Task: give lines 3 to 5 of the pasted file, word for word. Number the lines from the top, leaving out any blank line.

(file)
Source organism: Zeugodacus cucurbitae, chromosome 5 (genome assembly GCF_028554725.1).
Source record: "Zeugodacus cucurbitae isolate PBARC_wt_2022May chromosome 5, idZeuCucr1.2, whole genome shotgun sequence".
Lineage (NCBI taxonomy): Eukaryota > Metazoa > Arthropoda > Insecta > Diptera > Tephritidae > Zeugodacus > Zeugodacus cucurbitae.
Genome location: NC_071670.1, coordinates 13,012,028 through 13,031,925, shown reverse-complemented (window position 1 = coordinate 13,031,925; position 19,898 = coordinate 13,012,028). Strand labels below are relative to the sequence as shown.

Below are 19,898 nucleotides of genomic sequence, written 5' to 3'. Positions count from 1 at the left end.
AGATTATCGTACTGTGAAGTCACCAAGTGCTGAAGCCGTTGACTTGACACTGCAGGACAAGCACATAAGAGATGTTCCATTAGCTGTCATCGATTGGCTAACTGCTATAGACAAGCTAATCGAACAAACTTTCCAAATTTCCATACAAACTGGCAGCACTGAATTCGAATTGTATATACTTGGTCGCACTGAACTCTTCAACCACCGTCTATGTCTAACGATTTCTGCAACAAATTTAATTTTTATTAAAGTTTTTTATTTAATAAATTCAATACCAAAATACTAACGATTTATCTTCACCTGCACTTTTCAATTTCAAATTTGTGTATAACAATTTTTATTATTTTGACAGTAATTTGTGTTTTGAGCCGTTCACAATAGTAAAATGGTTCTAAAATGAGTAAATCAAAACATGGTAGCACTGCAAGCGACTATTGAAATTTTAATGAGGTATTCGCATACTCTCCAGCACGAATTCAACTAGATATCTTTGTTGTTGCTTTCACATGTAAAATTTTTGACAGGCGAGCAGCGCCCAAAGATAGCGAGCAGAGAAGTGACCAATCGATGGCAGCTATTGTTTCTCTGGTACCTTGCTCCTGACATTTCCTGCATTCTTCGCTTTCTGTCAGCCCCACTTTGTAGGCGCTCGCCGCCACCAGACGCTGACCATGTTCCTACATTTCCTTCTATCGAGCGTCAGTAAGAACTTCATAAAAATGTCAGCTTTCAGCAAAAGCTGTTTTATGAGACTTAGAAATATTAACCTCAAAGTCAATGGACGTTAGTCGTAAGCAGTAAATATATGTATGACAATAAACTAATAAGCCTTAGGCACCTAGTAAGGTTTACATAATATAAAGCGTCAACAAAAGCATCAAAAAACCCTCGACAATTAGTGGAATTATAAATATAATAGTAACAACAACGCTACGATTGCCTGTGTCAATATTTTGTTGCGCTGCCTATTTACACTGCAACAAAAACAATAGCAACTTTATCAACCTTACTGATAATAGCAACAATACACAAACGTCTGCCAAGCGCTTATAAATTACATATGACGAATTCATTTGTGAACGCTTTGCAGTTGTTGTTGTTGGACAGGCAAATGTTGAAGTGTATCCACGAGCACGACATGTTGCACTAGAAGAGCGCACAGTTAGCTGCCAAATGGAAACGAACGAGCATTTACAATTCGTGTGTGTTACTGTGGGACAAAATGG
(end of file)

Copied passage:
Lineage (NCBI taxonomy): Eukaryota > Metazoa > Arthropoda > Insecta > Diptera > Tephritidae > Zeugodacus > Zeugodacus cucurbitae.
Genome location: NC_071670.1, coordinates 13,012,028 through 13,031,925, shown reverse-complemented (window position 1 = coordinate 13,031,925; position 19,898 = coordinate 13,012,028). Strand labels below are relative to the sequence as shown.

Below are 19,898 nucleotides of genomic sequence, written 5' to 3'. Positions count from 1 at the left end.